Catalan elections

The false election promises of the Catalan pro-independence parties

The challenge for pro-secession groups has been how to win over voters after recent failures

Carme Forcadell, Raül Romeva, Gabriel Rufián, and Albano Dante Fachin at an ERC campain event in Sabadell, Catalonia.
Carme Forcadell, Raül Romeva, Gabriel Rufián, and Albano Dante Fachin at an ERC campain event in Sabadell, Catalonia.Javier Etxezarreta / EFE

In the run-up to regional elections in Catalonia on Thursday, pro-independence parties have been forced to construct arguments on the run to explain why the secession process is still possible despite a failed independence push.

As a result of that illegal secession bid, some key figures were placed in pre-trial custody in a rebellion investigation, as is the case with former deputy premier Oriol Junqueras, while others are on the run in Belgium, where former premier Carles Puigdemont currently finds himself.

In an attempt to explain away this failure, the two largest pro-independence parties, the Catalan Republican Left (ERC) and Junts per Catalunya – the new formation of Carles Puigdemont – now claim that the unilateral declaration of independence passed in the Catalan regional parliament on October 27 was not put into effect because there were fears about a “disproportionate reaction” from the Spanish government of Prime Minister Mariano Rajoy in Madrid.

“On Sunday [two days after the declaration of independence], we wanted to do a series of things, but there was a lot of uncertainty over the reaction of the state and we didn’t want to put too much pressure on civil servants,” said Puigdemont on Monday in an interview with Catalan radio station Rac1.

But this version of events, which all of the candidates have repeated during the campaign race, is contradicted by documents seized by Spain’s Civil Guard police force in Catalonia. Those documents show that several former high-ranking officials knew that the so-called “structures of state” for an independent Catalonia were not yet in place.

One example is the Tax Office. “We are ready,” said Puigdemont in September, in reference to Catalonia’s preparedness to take over management of taxation from the Spanish state. But in private conversations, the region’s highest tax official, Lluís Salvadó, said the office was very unprepared, noting that there was a lack of personnel and that the region didn’t have a central bank or customs control infrastructure. Despite all this, Puigdemont said on Monday: “The structures were all ready, but we decided to suspend the launch.”

This is not the only falsehood or unrealistic promise that the independence parties have employed during the campaign. Here are some of the most common ones.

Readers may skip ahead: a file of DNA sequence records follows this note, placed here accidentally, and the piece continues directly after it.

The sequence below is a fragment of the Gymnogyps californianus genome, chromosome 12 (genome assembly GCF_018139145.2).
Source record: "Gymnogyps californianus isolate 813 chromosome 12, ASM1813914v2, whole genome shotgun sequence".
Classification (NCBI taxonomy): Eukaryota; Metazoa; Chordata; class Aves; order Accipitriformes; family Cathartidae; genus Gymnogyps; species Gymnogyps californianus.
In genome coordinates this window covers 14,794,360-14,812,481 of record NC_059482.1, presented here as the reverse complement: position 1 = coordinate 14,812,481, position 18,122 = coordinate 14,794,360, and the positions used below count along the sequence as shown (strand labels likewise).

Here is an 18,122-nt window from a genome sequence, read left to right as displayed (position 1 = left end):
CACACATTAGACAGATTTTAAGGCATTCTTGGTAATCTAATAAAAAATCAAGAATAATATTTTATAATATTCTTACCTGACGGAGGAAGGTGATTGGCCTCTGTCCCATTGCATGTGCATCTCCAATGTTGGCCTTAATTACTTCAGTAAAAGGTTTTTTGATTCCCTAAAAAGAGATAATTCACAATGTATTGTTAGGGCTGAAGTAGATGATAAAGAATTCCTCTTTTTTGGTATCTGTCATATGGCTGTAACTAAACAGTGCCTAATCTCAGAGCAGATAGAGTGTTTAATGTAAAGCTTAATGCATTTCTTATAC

The release of prisoners. “The prisoners [in pre-trial custody and facing charges of rebellion and sedition for their role in the recent Catalan independence push] will be released thanks to the December 21 vote,” Puigdemont and other Junts per Catalunya and ERC leaders have said during the campaign. Four independence leaders remain in prison: ERC chief Oriol Junqueras, former Catalan interior minister Joaquim Forn, and the former leaders of the pro-independence civic associations Asamblea Nacional Catalana (ANC) and Òmnium Cultural, Jordi Sànchez and Jordi Cuixart. The first two are in prison on the orders of Supreme Court Justice Pablo Llarena. The two activists are in custody at the order of High Court judge Carmen Lamela, and appeals lodged last week were unsuccessful.

The return of Puigdemont. Junts per Catalunya promises daily that if the pro-independence bloc wins the elections, Puigdemont will return from Belgium, where he fled with four former ministers of his government after the October 27 unilateral declaration of independence. “If there is a majority [for the pro-independence parties] that places its trust in us, the premier, deputy premier and ministers who were unfairly dismissed will return. This has to be possible and there is no other alternative,” Puigdemont has said. Puigdemont and his fellow minsters went to Belgium voluntarily to escape the Spanish justice system. They are currently being investigated by the Supreme Court for crimes including rebellion, sedition and misuse of public funds. The result of the December 21 election will not influence the court’s decision as to whether to pursue these charges.

The government will have to lift emergency powers in Catalonia. The use of Article 155 of the Spanish Constitution to dismiss the Catalan government and call elections in the region was approved by the Spanish senate with the support of the ruling Popular Party (PP), the Socialists (PSOE) and Ciudadanos. Puigdemont has said that these parties might not accept the result of December 21 election, but he is asking voters to give a “clear” victory to the pro-independence bloc that would oblige the government to withdraw Article 155. But the withdrawal of emergency powers does not depend on election results.

Rajoy must negotiate. Puigdemont has not used the word “unilateral.” He has gone with the term “dialogue” instead. In his opinion, if the pro-independence bloc wins the election, the Spanish government in Madrid will have no option but to sit down and negotiate how to “implement” the Catalan republic. But Rajoy and his government have already said they are not going to negotiate the implementation of a Catalan republic.

Europe will listen to us. Puigdemont has said the European Union is waiting eagerly for the results of the December 21 election and that his strategy of fleeing to Brussels has been a success. Yesterday, ERC officials once again said that foreign affairs departments keep asking for information about the progress of the independence bid ahead of the election on Thursday.

English version by George Mills.

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